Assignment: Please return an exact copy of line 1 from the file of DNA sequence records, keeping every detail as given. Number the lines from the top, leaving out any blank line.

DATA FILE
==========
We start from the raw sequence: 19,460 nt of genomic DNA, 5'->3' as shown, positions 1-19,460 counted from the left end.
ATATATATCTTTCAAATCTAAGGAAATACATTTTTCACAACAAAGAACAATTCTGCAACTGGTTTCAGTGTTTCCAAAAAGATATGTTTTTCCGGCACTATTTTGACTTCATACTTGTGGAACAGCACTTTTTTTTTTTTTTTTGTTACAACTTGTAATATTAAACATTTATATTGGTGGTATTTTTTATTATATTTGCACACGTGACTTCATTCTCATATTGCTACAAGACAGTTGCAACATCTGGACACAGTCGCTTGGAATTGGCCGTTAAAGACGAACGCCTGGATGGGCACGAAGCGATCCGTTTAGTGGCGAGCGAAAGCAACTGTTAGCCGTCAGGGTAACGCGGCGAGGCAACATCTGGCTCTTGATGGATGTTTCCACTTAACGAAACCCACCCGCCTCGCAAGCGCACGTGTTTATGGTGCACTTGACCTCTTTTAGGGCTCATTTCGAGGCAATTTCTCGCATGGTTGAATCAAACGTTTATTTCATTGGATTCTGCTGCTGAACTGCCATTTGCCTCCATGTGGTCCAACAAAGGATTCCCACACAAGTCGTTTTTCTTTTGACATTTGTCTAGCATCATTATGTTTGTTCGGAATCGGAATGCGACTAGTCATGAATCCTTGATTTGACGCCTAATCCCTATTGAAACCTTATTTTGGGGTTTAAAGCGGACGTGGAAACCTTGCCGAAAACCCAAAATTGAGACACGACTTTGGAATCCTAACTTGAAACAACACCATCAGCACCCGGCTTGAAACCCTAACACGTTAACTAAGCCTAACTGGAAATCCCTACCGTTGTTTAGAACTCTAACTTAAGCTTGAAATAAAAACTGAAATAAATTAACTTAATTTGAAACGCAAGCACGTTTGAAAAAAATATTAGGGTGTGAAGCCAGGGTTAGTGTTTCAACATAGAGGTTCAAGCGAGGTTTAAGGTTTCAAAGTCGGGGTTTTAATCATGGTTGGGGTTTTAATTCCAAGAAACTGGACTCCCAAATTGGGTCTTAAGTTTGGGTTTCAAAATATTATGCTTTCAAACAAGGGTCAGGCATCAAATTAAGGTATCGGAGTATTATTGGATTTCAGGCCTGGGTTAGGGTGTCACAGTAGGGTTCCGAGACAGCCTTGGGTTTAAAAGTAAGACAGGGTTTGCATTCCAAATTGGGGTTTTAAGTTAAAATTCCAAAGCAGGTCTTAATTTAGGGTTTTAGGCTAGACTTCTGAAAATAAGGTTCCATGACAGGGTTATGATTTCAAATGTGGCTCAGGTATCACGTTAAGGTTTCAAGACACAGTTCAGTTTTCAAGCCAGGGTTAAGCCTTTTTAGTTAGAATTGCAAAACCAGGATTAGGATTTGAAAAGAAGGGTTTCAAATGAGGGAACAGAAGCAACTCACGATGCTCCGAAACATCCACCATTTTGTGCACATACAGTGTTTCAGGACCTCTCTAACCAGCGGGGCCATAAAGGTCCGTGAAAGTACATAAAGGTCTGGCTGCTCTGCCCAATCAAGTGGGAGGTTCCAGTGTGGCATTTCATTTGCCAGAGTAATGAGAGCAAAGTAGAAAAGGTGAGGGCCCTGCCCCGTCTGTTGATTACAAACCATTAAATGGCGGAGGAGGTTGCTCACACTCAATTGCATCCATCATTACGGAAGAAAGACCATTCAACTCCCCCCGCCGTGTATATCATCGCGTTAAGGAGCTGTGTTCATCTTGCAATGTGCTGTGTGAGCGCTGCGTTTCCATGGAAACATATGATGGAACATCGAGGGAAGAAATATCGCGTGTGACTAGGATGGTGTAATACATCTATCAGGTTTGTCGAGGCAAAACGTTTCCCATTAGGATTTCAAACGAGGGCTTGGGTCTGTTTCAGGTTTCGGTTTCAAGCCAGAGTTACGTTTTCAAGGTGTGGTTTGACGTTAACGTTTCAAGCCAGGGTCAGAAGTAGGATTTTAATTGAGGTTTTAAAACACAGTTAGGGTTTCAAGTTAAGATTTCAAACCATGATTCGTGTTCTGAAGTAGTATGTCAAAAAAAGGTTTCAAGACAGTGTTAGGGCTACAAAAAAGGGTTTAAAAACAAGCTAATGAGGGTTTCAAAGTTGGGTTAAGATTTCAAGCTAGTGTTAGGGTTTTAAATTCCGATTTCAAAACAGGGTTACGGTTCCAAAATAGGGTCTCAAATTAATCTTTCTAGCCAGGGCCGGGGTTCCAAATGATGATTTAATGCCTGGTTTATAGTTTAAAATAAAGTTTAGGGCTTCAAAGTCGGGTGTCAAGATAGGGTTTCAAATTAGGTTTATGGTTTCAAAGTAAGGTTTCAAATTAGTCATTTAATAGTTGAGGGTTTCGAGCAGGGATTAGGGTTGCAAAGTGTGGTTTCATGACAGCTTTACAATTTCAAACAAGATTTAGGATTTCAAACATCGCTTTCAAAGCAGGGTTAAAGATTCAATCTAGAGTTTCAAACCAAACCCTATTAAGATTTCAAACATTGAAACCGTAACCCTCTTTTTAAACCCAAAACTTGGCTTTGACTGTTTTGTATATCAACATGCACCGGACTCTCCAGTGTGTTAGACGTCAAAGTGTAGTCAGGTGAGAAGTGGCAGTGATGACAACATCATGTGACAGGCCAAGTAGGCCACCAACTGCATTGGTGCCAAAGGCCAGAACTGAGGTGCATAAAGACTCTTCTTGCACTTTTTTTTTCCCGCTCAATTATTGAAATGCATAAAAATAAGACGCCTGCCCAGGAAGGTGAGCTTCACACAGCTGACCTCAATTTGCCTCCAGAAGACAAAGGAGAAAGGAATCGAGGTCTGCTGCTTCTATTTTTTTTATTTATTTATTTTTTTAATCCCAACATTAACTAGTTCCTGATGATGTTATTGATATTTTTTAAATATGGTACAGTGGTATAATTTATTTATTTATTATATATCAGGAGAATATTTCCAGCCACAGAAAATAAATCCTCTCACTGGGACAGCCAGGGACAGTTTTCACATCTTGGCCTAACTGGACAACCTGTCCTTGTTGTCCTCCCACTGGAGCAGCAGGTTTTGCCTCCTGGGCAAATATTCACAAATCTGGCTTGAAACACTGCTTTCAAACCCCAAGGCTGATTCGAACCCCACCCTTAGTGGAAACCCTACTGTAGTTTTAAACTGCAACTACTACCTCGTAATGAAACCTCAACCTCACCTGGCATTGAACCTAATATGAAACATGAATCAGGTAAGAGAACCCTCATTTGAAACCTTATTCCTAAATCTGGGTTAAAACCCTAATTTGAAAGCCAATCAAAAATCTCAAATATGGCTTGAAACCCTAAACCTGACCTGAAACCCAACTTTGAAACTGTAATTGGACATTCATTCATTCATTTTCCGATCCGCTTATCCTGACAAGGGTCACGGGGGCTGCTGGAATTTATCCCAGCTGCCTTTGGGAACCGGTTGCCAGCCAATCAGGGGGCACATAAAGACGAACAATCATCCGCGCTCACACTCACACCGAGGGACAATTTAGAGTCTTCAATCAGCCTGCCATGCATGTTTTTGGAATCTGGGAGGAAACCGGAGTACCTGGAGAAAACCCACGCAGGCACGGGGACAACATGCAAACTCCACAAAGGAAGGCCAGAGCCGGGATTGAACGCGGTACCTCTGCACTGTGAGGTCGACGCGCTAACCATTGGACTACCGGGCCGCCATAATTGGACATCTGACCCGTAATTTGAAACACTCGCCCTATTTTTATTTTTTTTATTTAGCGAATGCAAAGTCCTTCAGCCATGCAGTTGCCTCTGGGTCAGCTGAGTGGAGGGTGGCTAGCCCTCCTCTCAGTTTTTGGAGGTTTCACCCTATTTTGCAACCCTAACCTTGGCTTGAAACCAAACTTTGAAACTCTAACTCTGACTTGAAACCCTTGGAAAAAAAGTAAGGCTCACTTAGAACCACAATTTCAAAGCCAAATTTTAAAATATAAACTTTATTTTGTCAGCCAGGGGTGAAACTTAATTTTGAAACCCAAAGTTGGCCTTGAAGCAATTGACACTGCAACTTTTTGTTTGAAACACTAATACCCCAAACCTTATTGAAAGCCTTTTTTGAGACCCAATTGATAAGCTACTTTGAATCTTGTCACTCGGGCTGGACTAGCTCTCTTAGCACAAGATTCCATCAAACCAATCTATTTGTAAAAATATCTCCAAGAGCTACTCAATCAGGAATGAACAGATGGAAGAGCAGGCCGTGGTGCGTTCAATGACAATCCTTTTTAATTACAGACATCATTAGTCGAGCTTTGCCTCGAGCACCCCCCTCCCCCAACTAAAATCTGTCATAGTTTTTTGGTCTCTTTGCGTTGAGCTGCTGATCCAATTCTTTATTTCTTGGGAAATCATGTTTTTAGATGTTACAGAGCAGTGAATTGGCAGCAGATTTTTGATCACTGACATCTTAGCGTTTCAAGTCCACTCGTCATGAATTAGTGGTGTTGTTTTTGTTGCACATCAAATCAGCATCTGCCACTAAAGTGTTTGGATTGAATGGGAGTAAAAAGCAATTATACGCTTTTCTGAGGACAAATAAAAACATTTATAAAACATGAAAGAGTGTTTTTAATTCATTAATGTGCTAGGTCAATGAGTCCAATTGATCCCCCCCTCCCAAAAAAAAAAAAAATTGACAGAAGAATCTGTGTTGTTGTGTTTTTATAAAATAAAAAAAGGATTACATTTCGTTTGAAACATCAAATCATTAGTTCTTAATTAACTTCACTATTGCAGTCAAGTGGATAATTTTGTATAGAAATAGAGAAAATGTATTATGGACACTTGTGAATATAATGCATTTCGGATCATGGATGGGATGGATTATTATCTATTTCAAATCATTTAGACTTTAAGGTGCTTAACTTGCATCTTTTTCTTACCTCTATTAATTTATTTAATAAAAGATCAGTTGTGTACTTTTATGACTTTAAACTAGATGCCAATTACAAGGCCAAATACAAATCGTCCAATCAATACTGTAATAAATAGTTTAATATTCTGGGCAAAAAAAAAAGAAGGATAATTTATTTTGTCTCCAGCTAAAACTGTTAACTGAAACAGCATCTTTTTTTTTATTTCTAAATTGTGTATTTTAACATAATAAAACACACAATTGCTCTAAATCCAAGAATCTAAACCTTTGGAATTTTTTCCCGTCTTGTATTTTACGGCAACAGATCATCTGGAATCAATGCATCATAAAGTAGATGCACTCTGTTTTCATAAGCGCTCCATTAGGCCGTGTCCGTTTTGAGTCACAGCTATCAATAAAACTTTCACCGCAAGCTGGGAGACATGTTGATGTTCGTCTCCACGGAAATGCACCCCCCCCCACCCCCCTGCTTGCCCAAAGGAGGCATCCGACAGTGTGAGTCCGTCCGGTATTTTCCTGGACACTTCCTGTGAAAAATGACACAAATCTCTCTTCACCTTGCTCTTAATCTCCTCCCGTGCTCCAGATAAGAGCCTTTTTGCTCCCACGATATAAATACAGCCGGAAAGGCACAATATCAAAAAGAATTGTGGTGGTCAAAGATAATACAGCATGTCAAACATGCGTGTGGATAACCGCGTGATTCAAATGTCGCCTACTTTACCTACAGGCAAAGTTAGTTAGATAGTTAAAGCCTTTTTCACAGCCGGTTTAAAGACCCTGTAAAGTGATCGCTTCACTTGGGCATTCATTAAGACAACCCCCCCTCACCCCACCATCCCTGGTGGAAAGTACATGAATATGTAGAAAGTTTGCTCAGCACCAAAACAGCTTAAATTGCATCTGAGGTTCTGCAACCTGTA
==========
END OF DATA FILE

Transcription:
We start from the raw sequence: 19,460 nt of genomic DNA, 5'->3' as shown, positions 1-19,460 counted from the left end.